I maintain very few packages these days, so it was quite a surprise to
me today when I discovered that peer review is now effectively a part of
the x86 stabilization process.  When I wrote GLEP 40, the problem that I
was trying to solve was that of devs stabling packages without ever
testing the package on an actual stable system (because most devs run
~arch).  As such, the language in GLEP 40 essentially suggests that devs
could still stable their own packages, but only if they were properly
testing the package on a stable system.  That policy has evolved over
time to one where devs are actively discouraged from stabling their own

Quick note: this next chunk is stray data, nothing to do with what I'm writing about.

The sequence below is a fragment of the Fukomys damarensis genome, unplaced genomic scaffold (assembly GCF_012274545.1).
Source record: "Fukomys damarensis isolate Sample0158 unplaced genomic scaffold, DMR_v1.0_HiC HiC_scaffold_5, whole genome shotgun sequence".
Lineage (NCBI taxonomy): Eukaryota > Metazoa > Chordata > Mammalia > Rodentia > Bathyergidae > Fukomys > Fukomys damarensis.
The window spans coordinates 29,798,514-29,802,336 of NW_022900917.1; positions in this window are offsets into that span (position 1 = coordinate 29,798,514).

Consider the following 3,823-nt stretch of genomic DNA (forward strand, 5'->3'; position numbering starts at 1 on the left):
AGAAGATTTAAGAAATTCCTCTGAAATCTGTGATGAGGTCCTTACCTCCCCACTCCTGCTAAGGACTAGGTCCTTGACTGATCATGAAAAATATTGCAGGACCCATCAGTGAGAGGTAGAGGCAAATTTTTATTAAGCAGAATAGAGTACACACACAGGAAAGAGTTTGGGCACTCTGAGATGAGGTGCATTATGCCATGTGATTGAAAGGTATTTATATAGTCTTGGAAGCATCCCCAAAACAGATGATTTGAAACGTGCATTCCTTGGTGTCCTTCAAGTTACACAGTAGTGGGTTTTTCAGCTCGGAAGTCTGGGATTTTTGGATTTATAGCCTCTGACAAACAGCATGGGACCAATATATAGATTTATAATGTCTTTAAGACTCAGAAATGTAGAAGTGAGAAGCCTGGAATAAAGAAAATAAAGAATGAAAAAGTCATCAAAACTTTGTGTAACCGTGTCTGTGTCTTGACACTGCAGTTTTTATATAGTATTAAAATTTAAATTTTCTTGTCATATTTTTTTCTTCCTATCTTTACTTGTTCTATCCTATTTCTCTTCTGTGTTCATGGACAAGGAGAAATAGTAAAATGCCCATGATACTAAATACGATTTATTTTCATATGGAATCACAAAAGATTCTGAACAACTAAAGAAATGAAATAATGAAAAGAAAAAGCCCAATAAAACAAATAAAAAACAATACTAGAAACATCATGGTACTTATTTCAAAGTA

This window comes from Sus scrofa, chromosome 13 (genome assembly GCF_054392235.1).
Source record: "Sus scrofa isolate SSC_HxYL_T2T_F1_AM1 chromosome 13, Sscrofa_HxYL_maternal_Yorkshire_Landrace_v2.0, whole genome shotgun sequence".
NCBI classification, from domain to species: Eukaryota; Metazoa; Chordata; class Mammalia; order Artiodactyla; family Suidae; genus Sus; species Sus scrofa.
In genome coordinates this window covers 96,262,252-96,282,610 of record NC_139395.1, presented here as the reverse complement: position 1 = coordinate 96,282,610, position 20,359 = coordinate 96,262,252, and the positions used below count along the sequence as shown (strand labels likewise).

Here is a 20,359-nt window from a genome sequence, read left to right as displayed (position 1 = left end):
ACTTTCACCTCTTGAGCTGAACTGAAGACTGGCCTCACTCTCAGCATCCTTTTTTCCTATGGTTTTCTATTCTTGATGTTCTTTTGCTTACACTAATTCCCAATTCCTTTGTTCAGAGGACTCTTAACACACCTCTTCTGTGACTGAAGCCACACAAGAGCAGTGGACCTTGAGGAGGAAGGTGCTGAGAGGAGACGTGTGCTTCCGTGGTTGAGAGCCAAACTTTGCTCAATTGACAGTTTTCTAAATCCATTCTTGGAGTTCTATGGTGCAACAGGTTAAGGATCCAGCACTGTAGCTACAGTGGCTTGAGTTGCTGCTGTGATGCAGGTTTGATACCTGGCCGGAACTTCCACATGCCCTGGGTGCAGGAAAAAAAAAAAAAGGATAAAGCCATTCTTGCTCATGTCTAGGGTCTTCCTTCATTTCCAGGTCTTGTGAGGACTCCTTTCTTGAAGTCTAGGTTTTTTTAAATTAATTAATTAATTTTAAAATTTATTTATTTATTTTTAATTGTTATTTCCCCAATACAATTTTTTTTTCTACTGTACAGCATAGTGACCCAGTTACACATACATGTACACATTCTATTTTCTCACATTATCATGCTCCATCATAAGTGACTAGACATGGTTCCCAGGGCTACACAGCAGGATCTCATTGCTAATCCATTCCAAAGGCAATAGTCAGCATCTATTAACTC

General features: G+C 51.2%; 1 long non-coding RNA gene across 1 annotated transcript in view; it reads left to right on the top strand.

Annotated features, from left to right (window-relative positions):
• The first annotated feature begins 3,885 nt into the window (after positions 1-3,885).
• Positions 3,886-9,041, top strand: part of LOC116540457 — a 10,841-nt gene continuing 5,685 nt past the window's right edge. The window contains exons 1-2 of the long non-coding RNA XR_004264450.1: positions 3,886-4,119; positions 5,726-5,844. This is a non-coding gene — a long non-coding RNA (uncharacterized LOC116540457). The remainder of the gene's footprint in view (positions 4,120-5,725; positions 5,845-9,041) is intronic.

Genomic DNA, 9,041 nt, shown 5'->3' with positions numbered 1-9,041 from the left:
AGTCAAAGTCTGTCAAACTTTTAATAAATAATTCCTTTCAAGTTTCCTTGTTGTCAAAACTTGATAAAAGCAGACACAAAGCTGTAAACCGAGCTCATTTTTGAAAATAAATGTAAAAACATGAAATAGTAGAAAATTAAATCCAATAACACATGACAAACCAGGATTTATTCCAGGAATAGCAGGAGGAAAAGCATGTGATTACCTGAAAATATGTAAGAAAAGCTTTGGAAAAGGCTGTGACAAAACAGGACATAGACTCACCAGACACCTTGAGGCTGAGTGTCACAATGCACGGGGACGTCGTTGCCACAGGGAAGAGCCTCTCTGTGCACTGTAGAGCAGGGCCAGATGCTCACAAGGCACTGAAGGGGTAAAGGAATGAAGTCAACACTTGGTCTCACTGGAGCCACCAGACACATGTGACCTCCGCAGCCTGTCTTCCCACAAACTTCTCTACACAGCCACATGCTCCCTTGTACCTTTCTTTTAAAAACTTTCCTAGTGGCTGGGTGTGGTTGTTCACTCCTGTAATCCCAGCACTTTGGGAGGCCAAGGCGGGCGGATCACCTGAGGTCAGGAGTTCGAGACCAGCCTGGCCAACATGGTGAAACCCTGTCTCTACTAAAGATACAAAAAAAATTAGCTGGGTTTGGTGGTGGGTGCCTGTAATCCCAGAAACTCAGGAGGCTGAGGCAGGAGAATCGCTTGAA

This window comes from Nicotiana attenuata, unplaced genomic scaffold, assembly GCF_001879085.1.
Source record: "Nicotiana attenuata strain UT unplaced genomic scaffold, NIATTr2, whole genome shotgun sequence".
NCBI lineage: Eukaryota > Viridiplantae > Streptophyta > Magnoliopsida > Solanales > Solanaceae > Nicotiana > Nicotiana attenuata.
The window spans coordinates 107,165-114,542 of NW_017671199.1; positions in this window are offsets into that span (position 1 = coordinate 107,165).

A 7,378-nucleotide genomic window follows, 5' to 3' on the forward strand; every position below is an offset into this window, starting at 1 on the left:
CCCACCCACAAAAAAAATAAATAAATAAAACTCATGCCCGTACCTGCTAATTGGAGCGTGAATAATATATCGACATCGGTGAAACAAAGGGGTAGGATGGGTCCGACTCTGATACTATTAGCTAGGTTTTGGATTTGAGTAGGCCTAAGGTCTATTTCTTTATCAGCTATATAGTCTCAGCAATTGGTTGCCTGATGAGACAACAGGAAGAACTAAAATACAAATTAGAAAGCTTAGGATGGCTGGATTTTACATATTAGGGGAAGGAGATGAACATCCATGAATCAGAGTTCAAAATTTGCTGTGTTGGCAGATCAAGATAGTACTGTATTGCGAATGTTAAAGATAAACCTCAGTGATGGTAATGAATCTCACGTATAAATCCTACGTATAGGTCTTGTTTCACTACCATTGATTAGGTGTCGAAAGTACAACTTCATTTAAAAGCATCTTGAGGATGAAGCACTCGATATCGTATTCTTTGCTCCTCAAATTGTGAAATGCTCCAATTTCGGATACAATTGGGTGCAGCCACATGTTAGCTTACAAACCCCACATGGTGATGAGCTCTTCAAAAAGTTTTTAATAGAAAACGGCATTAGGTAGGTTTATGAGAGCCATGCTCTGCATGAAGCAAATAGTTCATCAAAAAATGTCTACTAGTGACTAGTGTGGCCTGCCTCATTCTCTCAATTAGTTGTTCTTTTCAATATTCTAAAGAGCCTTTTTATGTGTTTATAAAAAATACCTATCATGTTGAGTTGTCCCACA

packages, thereby ensuring that at least one other person examines and
tests the ebuild before it becomes stable.  (I'm still not quite sure of
the actual procedure, so I'm not sure how many people are generally
involved in this peer review process.)  From a QA perspective, more eyes
can only be a good thing, and this idea has been tossed around
on-and-off for years.  On the other hand, peer review could potentially
really slow things down, which is why we'd always rejected that approach
in the past.  Are other arch's also requiring peer review?  Do we have
any statistics or anecdotal evidence for what's improving, and whether
or not anything is getting worse as a result?

Grant Goodyear  
Gentoo Developer
GPG Fingerprint: D706 9802 1663 DEF5 81B0  9573 A6DC 7152 E0F6 5B76

Attachment: pgpcIG0ZQQWuA.pgp
Description: PGP signature

Reply via email to